If you’re white and fragile, I’ve got good news: There’s information to help you nip it in the bud.
In case you weren’t aware, 2018’s White Fragility: Why It’s So Hard for White People to Talk About Racism has been a big hit.
During the riots and protests of 2020, in fact, the book claimed the top spot on the New York Times bestseller list.
Also best: the pay the author receives for delivering “antiracism” at public events.
Case in point: As I covered in August, Robin DiAngelo was set to receive $20,000 for a three-hour racial justice workshop at the University of Connecticut.
For 2019’s University of Kentucky appearance, she raked in a cool 12 G’s.
Really humbled and inspired to be in the presence of author Robin Diangelo, Dr. Espana, Dr. Herrera & Marianna today. Much to reflect on and will change my rhetoric from ELL to Emergent Bilingual Learners ❤️ Thank you to all #ALLIN4Equity presenters and friends! 🙌👏🙏🏻 pic.twitter.com/a74ik3uxub
— Mara Wold (@CA5STEAM) February 13, 2021
- Racism is the foundation of Western society; we are socialized into a racial hierarchy
- All of us are shaped by the forces of racism; no one is exempt
- All white people benefit from the racial hierarchy, regardless of intentions
- No one chose to be socialized into racism (so no one is “bad”)
- Racism must be continually identified, analyzed and challenged; no one is ever done
- The question is not if racism is at play, but how is it at play?
- The racial hierarchy is invisible and taken for granted for most white people
For those of you suffering from big-time bigotry, you’re in luck: As reported by The Daily Wire, a few slides (allegedly) from the course “Confronting Racism with Robin DiAngelo” turned up on Twitter Friday.
From the Wire:
In one of the latter sections titled, “What you can do,” DiAngelo claims that she doesn’t “think white people really want to know what to do, unless it’s the most simplistic thing, which is just keep being friendly.”
“That question tends to function as a way to jump over the hard, personal work and just get to the answer or get to the solution. It’s a little bit arrogant for folks who have never in their life thought deeply about this and after an hour, they want to get the answer and go fix it,” DiAngelo continues. “At the same time, we can’t wait until we have it all figured out. And so I will offer a challenging question back. And then I will answer the what do we do?”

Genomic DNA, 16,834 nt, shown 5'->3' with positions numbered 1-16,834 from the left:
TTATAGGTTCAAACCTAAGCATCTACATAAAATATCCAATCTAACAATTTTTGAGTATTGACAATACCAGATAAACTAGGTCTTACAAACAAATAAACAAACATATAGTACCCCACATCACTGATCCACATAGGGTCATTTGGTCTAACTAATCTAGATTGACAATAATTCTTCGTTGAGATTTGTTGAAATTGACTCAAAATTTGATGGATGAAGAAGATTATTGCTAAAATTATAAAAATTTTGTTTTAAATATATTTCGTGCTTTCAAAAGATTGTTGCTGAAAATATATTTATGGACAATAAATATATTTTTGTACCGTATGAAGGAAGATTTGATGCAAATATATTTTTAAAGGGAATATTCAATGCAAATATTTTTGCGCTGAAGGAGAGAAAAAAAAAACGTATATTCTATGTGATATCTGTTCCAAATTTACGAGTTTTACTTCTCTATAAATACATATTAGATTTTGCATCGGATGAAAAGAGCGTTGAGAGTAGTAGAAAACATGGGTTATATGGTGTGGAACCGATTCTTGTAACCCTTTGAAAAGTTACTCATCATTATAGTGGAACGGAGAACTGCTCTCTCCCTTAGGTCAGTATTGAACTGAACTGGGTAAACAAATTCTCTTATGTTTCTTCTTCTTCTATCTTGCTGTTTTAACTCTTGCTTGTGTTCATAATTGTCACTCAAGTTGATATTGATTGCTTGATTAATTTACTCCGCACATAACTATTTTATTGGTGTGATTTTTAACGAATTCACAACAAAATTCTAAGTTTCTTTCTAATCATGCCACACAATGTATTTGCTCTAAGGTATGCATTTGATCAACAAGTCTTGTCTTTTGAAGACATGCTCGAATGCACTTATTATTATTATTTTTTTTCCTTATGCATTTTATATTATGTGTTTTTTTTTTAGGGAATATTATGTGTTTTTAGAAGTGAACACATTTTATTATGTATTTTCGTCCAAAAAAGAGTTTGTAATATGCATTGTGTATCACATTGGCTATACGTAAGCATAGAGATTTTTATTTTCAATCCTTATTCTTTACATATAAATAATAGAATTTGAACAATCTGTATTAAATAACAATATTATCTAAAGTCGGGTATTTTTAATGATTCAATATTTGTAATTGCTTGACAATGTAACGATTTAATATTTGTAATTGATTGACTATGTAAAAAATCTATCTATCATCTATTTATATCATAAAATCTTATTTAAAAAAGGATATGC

“What about your life has allowed you to be a full functioning professional, educated adult and not know what to do about racism?” she asks.
“How have you managed not to know?”
“Why is that your question?”
“The question I ask myself” she explains, “is how do I do a little less harm? And how do I know, right? Am I in any given moment behaving in antiracist ways?”
Are ya ready to learn?
The following is what it means to be “less white”:
- Be less oppressive
- Be less arrogant
- Be less certain
- Be less defensive
- Be less ignorant
- Be more humble
- Break with apathy
- Break with white solidarity
— Christina Sommers (@CHSommers) February 19, 2021
So there ya go.
And due to the implication above, please — whatever you do — don’t be more white.
Meanwhile, as I relayed on Valentine’s Day, the Oregon Department of Education’s fighting whiteness, too.
As laid out in “A Pathway to Equitable Math Instruction: Dismantling Racism in Mathematics Instruction,” these are the manifestations of white supremacy:
- Sense of Urgency
- Quantity Over Quality
- Worship of the Written Word
- Only One Right way
- Either/Or Thinking
- Power Hoarding
- Fear of Open Conflict
- Progress is Bigger More
- Right to Comfort
It’s a lot to remember, but you’ve gotta get better for the sake of the country.
Good luck to the pale among you, and may God have mercy on your souls.
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